And he also points out that by working at something of a remove form everyday operations can be an advantage. “There is a lack of distraction from the core task at hand with consultants that senior managers can never achieve as they are pulled in various directions. Analytical skills also ensure their time is spent resolving issues in the best way possible.”
This concept of being outsiders with specialist knowledge of different aspects of a business is something that Oliver Wight has championed with its new partnership. The consultancy has joined with optimisation technology and prescriptive modelling specialists AIMMS and logistics solutions consultancy Districon to offer a more integrated service, aligning business and supply chain strategies.
Les Brookes, CEO of Oliver Wight EAME says: “Modern day organisations need the capability to respond quickly and intelligently to the ever-changing supply chain challenges at a strategic, tactical and operational level. End-to-end optimisation is essential to extract the best possible value from the supply chain.
So while there is still debate as to the optimal terms and length of consultancy contracts, the market for such services is pretty open, and boardroom attitudes generally agree that in the aim to get to the top, hiring in the experts can only help.
CASE STUDY: Delivering change at Cargill
Cargill India provides the manufacturing services for Cargill Animal Nutrition, whose extremely large and complex product assortment is delivered by more than 16,000 employees across a global network spanning 37 countries.
Cargill India engaged Hughenden Consulting in June 2013 to deliver a change and education programme to optimise planning and ensure that organisational supply chain knowledge was being deployed, moving towards integrated business planning.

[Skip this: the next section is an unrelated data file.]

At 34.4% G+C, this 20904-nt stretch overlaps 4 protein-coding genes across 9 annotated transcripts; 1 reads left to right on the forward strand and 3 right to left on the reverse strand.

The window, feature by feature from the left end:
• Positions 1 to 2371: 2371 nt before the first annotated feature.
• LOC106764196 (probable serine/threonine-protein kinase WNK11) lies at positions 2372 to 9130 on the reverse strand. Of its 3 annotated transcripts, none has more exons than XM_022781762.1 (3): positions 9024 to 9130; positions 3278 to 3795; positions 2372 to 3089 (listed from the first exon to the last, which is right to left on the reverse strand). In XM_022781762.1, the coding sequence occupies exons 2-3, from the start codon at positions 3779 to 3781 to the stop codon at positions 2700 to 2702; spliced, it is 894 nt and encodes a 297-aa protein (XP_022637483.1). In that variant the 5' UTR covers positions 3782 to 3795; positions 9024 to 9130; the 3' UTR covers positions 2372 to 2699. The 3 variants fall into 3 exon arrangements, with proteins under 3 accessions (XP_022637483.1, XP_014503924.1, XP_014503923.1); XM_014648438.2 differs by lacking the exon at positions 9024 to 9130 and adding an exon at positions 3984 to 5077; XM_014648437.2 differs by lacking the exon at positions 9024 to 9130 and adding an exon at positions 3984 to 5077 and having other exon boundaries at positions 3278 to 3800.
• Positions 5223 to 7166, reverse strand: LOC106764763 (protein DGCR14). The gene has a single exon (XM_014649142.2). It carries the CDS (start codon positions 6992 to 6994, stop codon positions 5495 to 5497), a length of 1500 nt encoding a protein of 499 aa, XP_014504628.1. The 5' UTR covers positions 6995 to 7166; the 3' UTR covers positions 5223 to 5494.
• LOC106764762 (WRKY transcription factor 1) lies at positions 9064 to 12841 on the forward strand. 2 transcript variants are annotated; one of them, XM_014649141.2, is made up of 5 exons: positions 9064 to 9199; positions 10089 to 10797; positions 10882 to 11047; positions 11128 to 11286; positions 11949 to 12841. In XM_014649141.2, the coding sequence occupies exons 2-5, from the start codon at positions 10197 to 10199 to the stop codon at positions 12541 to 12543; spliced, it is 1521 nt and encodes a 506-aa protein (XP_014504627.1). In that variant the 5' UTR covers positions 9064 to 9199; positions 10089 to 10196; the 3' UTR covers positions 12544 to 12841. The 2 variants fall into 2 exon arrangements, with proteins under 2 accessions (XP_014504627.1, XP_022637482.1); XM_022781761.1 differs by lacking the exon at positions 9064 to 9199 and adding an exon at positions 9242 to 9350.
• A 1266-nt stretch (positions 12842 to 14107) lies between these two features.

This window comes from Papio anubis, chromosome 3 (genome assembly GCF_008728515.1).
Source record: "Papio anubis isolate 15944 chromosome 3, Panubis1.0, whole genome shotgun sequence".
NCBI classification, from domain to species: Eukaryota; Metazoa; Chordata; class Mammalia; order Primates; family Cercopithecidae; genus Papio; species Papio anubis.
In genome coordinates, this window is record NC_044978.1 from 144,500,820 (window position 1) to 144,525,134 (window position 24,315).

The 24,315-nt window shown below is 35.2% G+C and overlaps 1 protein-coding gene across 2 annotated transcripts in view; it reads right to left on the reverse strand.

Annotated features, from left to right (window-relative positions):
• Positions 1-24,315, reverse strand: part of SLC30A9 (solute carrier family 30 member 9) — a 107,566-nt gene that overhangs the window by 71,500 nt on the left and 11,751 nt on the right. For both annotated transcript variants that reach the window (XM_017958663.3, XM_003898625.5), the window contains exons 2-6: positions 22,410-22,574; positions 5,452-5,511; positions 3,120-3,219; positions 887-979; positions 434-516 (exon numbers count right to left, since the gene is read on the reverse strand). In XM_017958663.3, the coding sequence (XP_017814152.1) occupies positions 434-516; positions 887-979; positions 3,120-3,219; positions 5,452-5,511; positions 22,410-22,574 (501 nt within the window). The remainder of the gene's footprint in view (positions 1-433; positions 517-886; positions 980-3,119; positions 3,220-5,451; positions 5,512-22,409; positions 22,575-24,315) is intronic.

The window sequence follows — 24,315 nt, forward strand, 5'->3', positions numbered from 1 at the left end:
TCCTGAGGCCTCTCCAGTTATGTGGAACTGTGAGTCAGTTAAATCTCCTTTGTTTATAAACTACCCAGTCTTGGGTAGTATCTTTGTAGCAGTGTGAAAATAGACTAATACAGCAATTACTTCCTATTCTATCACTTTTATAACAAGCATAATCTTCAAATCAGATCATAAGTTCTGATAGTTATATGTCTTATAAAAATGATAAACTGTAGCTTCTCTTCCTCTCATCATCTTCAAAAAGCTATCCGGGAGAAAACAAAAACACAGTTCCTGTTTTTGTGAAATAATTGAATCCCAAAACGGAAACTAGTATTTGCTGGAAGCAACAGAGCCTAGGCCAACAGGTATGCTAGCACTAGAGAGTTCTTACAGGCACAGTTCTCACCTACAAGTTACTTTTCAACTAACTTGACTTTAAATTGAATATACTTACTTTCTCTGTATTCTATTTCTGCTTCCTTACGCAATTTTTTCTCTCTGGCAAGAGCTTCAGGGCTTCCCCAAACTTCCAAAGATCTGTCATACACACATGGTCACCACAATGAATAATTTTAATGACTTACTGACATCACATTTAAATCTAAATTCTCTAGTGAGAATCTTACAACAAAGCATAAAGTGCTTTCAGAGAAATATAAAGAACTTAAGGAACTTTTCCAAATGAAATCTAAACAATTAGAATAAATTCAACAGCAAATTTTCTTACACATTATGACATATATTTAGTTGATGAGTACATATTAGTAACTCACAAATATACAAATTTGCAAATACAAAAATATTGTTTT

This was delivered in two sequential streams: demand planning and Supply (Network) Planning with a major enterprise planning software implementation running in parallel.
Cargill India’s established forecasting methodology was reckoned internally to be about 60 per cent accurate, but upon closer review with Hughenden it turned out to be significantly lower.
The first change was to start forecasting with much longer lead times, initially moving from 15 to 30 days.
Sripathy H S, supply chain manager, Cargill India is leading the demand planning education programme. He said: “My highest priority was making sure that we brought all the relevant stakeholders along with us on the journey of change.”
Hughenden advised Cargill India that its first step should be educating and winning over the top team by running an executive road show. This was a one-day workshop that explained the highlights of what would be delivered to 16 key executives, including a chance to ask questions and air any concerns.
Raghavendra Joshi, financial director, said: “We can now see how small changes to our processes, like forecasting, can deliver immediate benefits to our working capital that continue to accumulate.”
The next step was “Involvement Sessions,” designed for top and middle management in areas including finance, sales, logistics and operations.
The third and final level was specialist education for demand planners, commercial team members and later, marketing team members.
Hughenden also called for bringing in marketing intelligence much earlier, before the commercial inputs, where before it had been added at the end.
These changes have increased forecast accuracy by roughly 5 – 8 per cent, with more improvements to follow.
Originally printed in Logistics Manager 08/2014